On December 22, 2017, the President signed into law the bill formerly known as the Tax Cuts and Jobs Act (the Final Bill). This alert summarizes the principal provisions affecting Section 529 Qualified Tuition Programs and Section 529A Qualified ABLE Programs.
See the Eversheds Sutherland Tax Reform Law blog for more information about the Final Bill, including alerts on the accounting methods, compensation and benefits, energy, insurance and international provisions of the Final Bill.
Section 529 Qualified Tuition Program Changes
Section 529, enacted as part of the Small Business Job Protection Act of 1996, permits a state (or agency or instrumentality of a state) to establish a tax-advantaged savings program under which persons may (1) purchase tuition credits on behalf of a designated beneficiary entitling the beneficiary to a waiver or payment of qualified higher education expenses, or (2) contribute to an account established for the purpose of meeting qualified higher education expenses of the designated beneficiary of the account.
The Final Bill makes the following changes to section 529:
- Section 529 account distributions can be used for up to $10,000 in tuition per student in connection with enrollment or attendance at a public, private or religious elementary or secondary school. While the December 15 version of the bill permitted 529 account distributions to be used for expenses in connection with homeschool, that provision was removed to comply with certain procedural rules in the Senate. This provision applies to distributions made after December 31, 2017.
- The Final Bill permits amounts in a section 529 account to be rolled over to an ABLE account for the same designated beneficiary, or a member of the family of the designated beneficiary, federal income tax-free, subject to ABLE contribution limitations. This provision applies to distributions made after the December 22, 2017 enactment of the Final Bill and before January 1, 2026.
Section 529A Qualified ABLE Program Changes
Section 529A, enacted as part of the Stephen Beck, Jr., Achieving a Better Life Experience Act of 2014, permits a state (or agency or instrumentality of a state) to establish a tax-advantaged savings program under which contributions may be made to an ABLE account that is established for the purpose of meeting the qualified disability expenses of the designated beneficiary of the account.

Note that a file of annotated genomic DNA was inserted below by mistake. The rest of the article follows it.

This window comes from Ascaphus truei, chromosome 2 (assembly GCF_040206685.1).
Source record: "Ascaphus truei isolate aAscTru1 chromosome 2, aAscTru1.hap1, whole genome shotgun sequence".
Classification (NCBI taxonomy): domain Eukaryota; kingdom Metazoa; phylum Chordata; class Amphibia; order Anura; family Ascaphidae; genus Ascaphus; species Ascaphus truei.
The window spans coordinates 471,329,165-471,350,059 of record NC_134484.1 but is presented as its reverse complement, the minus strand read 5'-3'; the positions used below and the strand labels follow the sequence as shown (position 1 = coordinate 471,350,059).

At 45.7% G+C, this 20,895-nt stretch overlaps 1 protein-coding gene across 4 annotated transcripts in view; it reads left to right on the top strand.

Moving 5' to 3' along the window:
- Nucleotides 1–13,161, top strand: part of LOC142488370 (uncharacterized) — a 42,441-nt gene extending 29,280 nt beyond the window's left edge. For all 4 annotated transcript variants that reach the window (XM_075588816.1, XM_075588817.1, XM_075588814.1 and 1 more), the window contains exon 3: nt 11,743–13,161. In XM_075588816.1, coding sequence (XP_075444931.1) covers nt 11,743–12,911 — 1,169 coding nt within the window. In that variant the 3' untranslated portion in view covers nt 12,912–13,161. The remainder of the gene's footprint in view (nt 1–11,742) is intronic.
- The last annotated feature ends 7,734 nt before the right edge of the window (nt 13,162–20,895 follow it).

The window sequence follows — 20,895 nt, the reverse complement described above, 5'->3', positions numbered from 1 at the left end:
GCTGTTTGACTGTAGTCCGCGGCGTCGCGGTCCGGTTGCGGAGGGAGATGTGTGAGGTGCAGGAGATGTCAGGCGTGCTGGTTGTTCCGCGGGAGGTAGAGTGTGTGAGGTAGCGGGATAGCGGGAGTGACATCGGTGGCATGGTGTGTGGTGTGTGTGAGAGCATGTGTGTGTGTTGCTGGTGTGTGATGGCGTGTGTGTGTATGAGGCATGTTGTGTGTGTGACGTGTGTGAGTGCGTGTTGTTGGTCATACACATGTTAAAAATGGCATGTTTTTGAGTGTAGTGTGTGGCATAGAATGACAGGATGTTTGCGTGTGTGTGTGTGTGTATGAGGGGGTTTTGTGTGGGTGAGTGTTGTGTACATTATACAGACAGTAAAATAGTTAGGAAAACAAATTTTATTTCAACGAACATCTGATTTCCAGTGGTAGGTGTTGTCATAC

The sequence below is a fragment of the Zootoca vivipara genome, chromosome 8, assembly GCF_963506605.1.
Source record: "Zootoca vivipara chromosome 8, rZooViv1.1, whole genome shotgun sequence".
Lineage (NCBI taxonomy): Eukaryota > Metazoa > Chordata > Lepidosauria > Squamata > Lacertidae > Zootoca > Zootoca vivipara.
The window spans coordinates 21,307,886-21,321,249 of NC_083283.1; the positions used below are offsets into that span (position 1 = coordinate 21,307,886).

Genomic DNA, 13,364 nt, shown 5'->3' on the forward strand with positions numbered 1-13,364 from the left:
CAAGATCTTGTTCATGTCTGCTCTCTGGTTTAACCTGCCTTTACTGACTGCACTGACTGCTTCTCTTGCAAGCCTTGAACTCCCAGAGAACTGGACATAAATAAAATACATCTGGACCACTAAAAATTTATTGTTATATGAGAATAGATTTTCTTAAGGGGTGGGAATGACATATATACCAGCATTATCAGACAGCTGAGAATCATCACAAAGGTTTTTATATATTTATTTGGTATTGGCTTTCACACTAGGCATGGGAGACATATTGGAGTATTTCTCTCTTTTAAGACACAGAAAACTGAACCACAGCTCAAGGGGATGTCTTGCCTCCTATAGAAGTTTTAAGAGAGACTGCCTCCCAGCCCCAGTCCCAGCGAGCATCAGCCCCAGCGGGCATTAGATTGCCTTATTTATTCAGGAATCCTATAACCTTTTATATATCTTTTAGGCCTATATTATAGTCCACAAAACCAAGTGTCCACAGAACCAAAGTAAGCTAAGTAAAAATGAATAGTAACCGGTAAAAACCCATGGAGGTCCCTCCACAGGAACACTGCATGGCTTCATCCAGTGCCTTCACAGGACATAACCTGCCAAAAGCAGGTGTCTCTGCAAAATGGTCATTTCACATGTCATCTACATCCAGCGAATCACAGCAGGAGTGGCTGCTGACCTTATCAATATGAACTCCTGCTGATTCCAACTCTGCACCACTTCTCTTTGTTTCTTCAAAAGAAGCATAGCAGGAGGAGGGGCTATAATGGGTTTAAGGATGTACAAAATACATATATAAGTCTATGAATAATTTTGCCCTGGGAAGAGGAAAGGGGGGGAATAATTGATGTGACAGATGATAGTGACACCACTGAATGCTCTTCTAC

The Final Bill makes the following changes to section 529A:
- The Final Bill increased the contribution limit to ABLE accounts for certain employed ABLE account designated beneficiaries by an amount equal to the lesser of (a) compensation includible in the designated beneficiary’s gross income for the taxable year and (b) an amount equal to the poverty line (as determined under the Community Services Block Grant Act) for a one-person household as determined for the year prior to the then-current year. To qualify for this contribution limit increase, the designated beneficiary must be an employee with respect to whom, for the taxable year, no contribution is made to: (1) a tax-qualified defined contribution plan, (2) a section 403(b) annuity contract, or (3) a section 457(b) eligible deferred compensation plan. Designated beneficiaries or those acting on their behalf will be responsible for the recordkeeping regarding the increased contribution limit. This provision applies to taxable years beginning after the December 22, 2017 enactment of the Final Bill, but only with respect to contributions made before January 1, 2026.
- The Final Bill also makes designated beneficiaries of ABLE accounts eligible for the Saver’s Credit under section 25(B) by expanding the definition of “qualified retirement savings contributions” to include contributions made by an individual to the ABLE account to which such individual is the designated beneficiary. This provision applies to taxable years beginning after the December 22, 2017 enactment of the Final Bill, but only with respect to contributions made before January 1, 2026.